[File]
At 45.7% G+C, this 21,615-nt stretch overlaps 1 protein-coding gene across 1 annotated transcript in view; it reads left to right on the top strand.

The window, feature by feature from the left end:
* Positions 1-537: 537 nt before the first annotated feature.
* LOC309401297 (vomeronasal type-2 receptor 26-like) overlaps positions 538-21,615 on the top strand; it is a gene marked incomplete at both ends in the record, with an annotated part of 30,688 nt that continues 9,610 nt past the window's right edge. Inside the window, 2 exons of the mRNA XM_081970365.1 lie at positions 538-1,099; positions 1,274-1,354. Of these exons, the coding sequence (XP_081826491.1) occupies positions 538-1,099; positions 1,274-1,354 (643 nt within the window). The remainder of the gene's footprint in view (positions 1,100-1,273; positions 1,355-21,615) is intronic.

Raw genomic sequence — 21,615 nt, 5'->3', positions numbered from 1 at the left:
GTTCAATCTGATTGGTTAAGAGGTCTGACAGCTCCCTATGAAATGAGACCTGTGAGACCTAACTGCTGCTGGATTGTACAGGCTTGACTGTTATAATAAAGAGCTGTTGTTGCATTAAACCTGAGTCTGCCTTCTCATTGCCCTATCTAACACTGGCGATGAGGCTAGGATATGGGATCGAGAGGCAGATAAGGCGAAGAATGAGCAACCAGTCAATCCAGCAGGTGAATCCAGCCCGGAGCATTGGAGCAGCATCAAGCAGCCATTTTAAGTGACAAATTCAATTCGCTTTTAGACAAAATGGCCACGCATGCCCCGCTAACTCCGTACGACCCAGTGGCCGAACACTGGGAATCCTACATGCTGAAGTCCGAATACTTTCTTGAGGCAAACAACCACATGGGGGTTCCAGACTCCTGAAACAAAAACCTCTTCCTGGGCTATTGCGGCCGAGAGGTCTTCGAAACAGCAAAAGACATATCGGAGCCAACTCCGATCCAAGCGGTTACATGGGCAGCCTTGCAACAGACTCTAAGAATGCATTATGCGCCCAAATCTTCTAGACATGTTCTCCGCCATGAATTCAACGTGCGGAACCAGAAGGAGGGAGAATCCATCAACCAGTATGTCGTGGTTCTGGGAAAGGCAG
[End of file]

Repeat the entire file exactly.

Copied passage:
At 45.7% G+C, this 21,615-nt stretch overlaps 1 protein-coding gene across 1 annotated transcript in view; it reads left to right on the top strand.

The window, feature by feature from the left end:
* Positions 1-537: 537 nt before the first annotated feature.
* LOC309401297 (vomeronasal type-2 receptor 26-like) overlaps positions 538-21,615 on the top strand; it is a gene marked incomplete at both ends in the record, with an annotated part of 30,688 nt that continues 9,610 nt past the window's right edge. Inside the window, 2 exons of the mRNA XM_081970365.1 lie at positions 538-1,099; positions 1,274-1,354. Of these exons, the coding sequence (XP_081826491.1) occupies positions 538-1,099; positions 1,274-1,354 (643 nt within the window). The remainder of the gene's footprint in view (positions 1,100-1,273; positions 1,355-21,615) is intronic.

Raw genomic sequence — 21,615 nt, 5'->3', positions numbered from 1 at the left:
GTTCAATCTGATTGGTTAAGAGGTCTGACAGCTCCCTATGAAATGAGACCTGTGAGACCTAACTGCTGCTGGATTGTACAGGCTTGACTGTTATAATAAAGAGCTGTTGTTGCATTAAACCTGAGTCTGCCTTCTCATTGCCCTATCTAACACTGGCGATGAGGCTAGGATATGGGATCGAGAGGCAGATAAGGCGAAGAATGAGCAACCAGTCAATCCAGCAGGTGAATCCAGCCCGGAGCATTGGAGCAGCATCAAGCAGCCATTTTAAGTGACAAATTCAATTCGCTTTTAGACAAAATGGCCACGCATGCCCCGCTAACTCCGTACGACCCAGTGGCCGAACACTGGGAATCCTACATGCTGAAGTCCGAATACTTTCTTGAGGCAAACAACCACATGGGGGTTCCAGACTCCTGAAACAAAAACCTCTTCCTGGGCTATTGCGGCCGAGAGGTCTTCGAAACAGCAAAAGACATATCGGAGCCAACTCCGATCCAAGCGGTTACATGGGCAGCCTTGCAACAGACTCTAAGAATGCATTATGCGCCCAAATCTTCTAGACATGTTCTCCGCCATGAATTCAACGTGCGGAACCAGAAGGAGGGAGAATCCATCAACCAGTATGTCGTGGTTCTGGGAAAGGCAG